• Can institutions afford widespread testing? Big, rich universities have the money and resources to test students for the illness regularly. That is not the case for other institutions, including primary and secondary schools.
• What about older faculty members who are more at risk of contracting serious illness? Over 850 instructors at Georgia Tech signed a letter opposing the school’s reopening plans, which do not mandate face masks.
International students in the U.S. face visa headaches. Immigration and Customs Enforcement said yesterday that such students — who are highly lucrative for many universities — can’t stay if all their classes are held online. And if in-person classes are available, foreign students must be on campus.
The race is on to become the world’s biggest, most prestigious public relations strategy firm — the advisers that manage corporate clients’ reputations, deal with headline-grabbing crises and shepherd the rollout of complicated mergers. This morning, three of the most prominent firms in the sector announced a tie-up: Finsbury of Britain, Glover Park Group of the U.S. and Hering Schuppener of Germany.
Behind the deal: The linkup would create a company with nearly 700 employees in 18 countries, making the new entity a strong competitor to Brunswick, headquartered in London, which has 1,100 employees in 15 countries and often compares itself to McKinsey, the high-end management consulting firm.
• The new company would be called Finsbury Glover Hering and would have more than $200 million in combined annual revenue.
• The three companies have already worked together in recent years, under the umbrella of the multinational WPP, which owns Finsbury and Glover Park outright and has a minority stake in Hering Schuppener. WPP will be the majority owner of the combined group.
• Finsbury Glover Hering would count companies like Adidas, Apple, Disney, the National Football League and ViacomCBS among its clients.

What’s it worth? The companies aren’t saying. But Teneo, another big player in the P.R. strategy industry, was valued at $700 million last year when it sold a stake to the investment firm CVC. Teneo was said to have had about $56 million revenue in 2018, according to PR Week.
Credit...Vincent Tullo for The New York Times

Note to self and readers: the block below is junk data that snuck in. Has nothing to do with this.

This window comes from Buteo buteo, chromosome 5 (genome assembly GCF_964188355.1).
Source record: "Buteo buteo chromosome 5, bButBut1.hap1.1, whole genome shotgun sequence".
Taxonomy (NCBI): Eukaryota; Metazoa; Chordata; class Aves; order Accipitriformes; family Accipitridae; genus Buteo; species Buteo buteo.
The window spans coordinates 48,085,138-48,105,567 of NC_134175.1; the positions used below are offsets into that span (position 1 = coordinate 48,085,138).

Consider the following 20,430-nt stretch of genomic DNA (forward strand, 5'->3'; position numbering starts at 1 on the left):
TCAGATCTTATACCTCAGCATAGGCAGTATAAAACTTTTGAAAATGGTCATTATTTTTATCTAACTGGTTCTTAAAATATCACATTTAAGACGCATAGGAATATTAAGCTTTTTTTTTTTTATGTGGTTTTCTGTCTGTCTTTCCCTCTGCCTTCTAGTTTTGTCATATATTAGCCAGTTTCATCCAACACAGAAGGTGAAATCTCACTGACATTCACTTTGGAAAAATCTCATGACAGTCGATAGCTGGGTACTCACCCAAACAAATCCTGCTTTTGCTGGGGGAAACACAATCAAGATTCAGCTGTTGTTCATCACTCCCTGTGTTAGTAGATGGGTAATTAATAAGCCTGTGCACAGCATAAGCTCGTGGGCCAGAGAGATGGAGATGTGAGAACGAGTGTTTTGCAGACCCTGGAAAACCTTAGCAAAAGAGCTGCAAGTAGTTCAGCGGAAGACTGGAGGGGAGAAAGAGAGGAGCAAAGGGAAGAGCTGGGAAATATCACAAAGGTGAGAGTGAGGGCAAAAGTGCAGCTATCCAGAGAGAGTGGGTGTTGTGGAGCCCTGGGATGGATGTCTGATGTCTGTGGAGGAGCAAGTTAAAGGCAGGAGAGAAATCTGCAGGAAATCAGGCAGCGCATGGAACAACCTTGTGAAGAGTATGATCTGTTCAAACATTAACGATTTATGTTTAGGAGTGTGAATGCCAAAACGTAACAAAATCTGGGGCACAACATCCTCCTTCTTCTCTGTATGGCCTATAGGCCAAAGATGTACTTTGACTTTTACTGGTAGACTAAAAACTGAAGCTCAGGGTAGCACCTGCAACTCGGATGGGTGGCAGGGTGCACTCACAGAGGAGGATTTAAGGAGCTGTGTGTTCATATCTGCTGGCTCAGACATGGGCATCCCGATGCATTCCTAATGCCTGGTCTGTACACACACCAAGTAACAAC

Steven Davidoff Solomon, a.k.a. the Deal Professor, is an academic at the U.C. Berkeley School of Law and the faculty co-director at the Berkeley Center for Law, Business and the Economy. Here, he considers the shape of deal making to come.
M.&A. is back. Sort of.
With Uber agreeing this week to buy Postmates, and Lululemon announcing its acquisition of Mirror last week, we are starting to see the new face of M.&A.
It will not be marked by huge, industry-changing deals. Instead, as antitrust regulators scrutinize big deals, we are going to see a steady stream of acquisitions of medium-sized companies by technology giants and other big companies in high-growth industries. It will be about building brands and network effects.
That is what the Postmates deal is about. Having lost out on buying Grubhub over antitrust issues, Uber is buying a much smaller contender in food delivery. Still, the market loved it, sending Uber’s market cap up by more than the transaction’s $2.65 billion purchase price.
This is the kind of acquisition Wall Street likes. The U.S. food delivery market will go from four to three main competitors (DoorDash with more than 40 percent of the market, Uber-Postmates with around 30 percent and Grubhub with just over 20 percent). The deal will face an extended antitrust review, and Uber will argue that the deal won’t lessen competition in many major markets.
Lululemon’s $500 million takeover of Mirror is out of Google’s playbook of entering new, adjacent businesses and capturing lucrative network effects. Mirror sells an expensive mirror that displays live fitness classes for home workouts. It’s a way to showcase Lululemon apparel for people who aren’t shopping or going to gyms as much as before.
This is what post-pandemic M.&A. is all about: the big getting bigger and pushing their brands into new places, amassing customers via formidable networks. As the Nasdaq rises higher in response, these companies will use deal making to corner and capture their markets, leaving older rivals further behind.
• SiriusXM is reportedly near a deal to buy the podcasting business Stitcher from E.W. Scripps for about $300 million. (WSJ)
• Sequoia has raised $1.35 billion for two new investment funds dedicated to India and Southeast Asia. (TechCrunch)
Politics and policy
• The president of the Atlanta Fed, Raphael Bostic, said that he had seen data suggesting a “leveling off” of the U.S. economy’s recovery from the coronavirus. (FT)
• Political campaigns choose their fonts very carefully. (Business Insider)
• Traditional consumer giants like Unilever may be boycotting Facebook, but fast-growing upstarts like Glossier and Harry’s aren’t. (Business Insider)
• Conservative personalities are flocking to the social network Parler — and the company is worried that the partisan lean will reduce its influence and user growth. (Politico)
Best of the rest
• Investors are starting to reckon with what a Joe Biden presidency might mean for stocks. (NYT)
• Coronavirus testing failures and a rising number of infected players threaten Major League Baseball’s abbreviated season before it even begins. (WaPo)